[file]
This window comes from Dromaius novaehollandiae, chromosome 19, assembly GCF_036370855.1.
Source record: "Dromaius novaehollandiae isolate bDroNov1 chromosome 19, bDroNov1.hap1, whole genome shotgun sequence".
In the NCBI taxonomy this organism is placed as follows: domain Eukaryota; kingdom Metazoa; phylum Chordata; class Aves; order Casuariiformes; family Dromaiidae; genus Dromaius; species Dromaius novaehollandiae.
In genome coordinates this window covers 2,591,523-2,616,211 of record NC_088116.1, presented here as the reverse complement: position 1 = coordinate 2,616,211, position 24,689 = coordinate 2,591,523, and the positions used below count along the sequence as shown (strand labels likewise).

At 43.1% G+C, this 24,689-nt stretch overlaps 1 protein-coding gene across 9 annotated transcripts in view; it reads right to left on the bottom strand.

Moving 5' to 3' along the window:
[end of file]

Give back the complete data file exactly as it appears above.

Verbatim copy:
This window comes from Dromaius novaehollandiae, chromosome 19, assembly GCF_036370855.1.
Source record: "Dromaius novaehollandiae isolate bDroNov1 chromosome 19, bDroNov1.hap1, whole genome shotgun sequence".
In the NCBI taxonomy this organism is placed as follows: domain Eukaryota; kingdom Metazoa; phylum Chordata; class Aves; order Casuariiformes; family Dromaiidae; genus Dromaius; species Dromaius novaehollandiae.
In genome coordinates this window covers 2,591,523-2,616,211 of record NC_088116.1, presented here as the reverse complement: position 1 = coordinate 2,616,211, position 24,689 = coordinate 2,591,523, and the positions used below count along the sequence as shown (strand labels likewise).

At 43.1% G+C, this 24,689-nt stretch overlaps 1 protein-coding gene across 9 annotated transcripts in view; it reads right to left on the bottom strand.

Moving 5' to 3' along the window: